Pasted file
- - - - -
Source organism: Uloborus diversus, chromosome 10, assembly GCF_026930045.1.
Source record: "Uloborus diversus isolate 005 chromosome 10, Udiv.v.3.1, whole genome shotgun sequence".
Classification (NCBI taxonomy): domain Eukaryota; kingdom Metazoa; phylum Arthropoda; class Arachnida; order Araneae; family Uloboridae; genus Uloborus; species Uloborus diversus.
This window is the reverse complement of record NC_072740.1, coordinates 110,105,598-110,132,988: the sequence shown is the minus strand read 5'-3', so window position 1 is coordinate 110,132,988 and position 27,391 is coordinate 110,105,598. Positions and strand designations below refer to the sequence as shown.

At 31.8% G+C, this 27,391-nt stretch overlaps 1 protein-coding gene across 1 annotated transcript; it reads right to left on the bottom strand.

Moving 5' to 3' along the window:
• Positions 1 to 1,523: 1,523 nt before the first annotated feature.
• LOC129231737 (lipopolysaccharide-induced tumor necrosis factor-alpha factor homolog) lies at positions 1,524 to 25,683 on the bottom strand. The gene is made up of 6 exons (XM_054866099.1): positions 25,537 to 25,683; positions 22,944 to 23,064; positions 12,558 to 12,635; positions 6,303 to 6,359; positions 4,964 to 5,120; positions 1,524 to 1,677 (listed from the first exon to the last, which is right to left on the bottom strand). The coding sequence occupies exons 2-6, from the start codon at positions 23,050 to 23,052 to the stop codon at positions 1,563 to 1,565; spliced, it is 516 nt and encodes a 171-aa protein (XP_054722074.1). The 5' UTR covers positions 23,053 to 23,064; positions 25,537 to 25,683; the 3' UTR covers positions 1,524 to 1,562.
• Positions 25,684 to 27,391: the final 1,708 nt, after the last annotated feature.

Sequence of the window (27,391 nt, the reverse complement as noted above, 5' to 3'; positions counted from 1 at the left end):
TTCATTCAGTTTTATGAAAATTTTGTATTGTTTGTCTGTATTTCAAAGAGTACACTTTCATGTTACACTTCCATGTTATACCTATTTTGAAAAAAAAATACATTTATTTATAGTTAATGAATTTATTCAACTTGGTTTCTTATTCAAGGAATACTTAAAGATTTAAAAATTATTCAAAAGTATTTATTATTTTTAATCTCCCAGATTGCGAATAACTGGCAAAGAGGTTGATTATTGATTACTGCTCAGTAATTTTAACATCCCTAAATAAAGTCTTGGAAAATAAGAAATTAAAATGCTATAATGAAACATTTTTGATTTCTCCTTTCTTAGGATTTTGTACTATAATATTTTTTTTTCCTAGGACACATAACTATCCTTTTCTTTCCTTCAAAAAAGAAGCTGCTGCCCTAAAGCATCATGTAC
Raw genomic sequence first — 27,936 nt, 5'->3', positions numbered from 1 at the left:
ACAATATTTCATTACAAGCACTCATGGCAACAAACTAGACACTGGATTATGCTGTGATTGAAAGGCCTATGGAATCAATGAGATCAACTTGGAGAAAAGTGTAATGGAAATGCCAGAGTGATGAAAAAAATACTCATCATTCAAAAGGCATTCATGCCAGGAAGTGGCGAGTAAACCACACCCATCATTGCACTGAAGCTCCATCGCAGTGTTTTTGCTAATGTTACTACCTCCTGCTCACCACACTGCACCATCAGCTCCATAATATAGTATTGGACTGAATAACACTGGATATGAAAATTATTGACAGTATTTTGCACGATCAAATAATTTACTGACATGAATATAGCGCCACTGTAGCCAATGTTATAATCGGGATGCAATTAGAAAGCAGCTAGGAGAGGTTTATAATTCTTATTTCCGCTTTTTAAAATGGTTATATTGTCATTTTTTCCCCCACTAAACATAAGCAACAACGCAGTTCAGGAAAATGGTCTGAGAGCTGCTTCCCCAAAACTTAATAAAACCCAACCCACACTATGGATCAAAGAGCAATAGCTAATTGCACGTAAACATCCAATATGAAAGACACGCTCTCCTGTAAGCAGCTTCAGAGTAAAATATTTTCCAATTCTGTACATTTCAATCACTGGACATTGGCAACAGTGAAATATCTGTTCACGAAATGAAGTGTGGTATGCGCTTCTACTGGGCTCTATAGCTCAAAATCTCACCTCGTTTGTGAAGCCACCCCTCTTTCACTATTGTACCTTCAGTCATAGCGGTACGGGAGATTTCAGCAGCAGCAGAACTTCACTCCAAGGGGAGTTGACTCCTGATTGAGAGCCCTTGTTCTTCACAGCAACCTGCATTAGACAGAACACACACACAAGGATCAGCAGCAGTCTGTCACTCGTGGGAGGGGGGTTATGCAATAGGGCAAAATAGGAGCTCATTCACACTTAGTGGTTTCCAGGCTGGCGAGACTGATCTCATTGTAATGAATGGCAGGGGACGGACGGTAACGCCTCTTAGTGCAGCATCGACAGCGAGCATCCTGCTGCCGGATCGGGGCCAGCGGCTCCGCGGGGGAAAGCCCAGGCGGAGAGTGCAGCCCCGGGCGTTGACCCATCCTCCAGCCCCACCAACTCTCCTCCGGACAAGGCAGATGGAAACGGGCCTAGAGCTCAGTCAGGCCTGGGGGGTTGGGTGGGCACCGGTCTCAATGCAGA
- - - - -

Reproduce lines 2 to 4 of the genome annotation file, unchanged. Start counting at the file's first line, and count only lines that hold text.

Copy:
Source record: "Uloborus diversus isolate 005 chromosome 10, Udiv.v.3.1, whole genome shotgun sequence".
Classification (NCBI taxonomy): domain Eukaryota; kingdom Metazoa; phylum Arthropoda; class Arachnida; order Araneae; family Uloboridae; genus Uloborus; species Uloborus diversus.
This window is the reverse complement of record NC_072740.1, coordinates 110,105,598-110,132,988: the sequence shown is the minus strand read 5'-3', so window position 1 is coordinate 110,132,988 and position 27,391 is coordinate 110,105,598. Positions and strand designations below refer to the sequence as shown.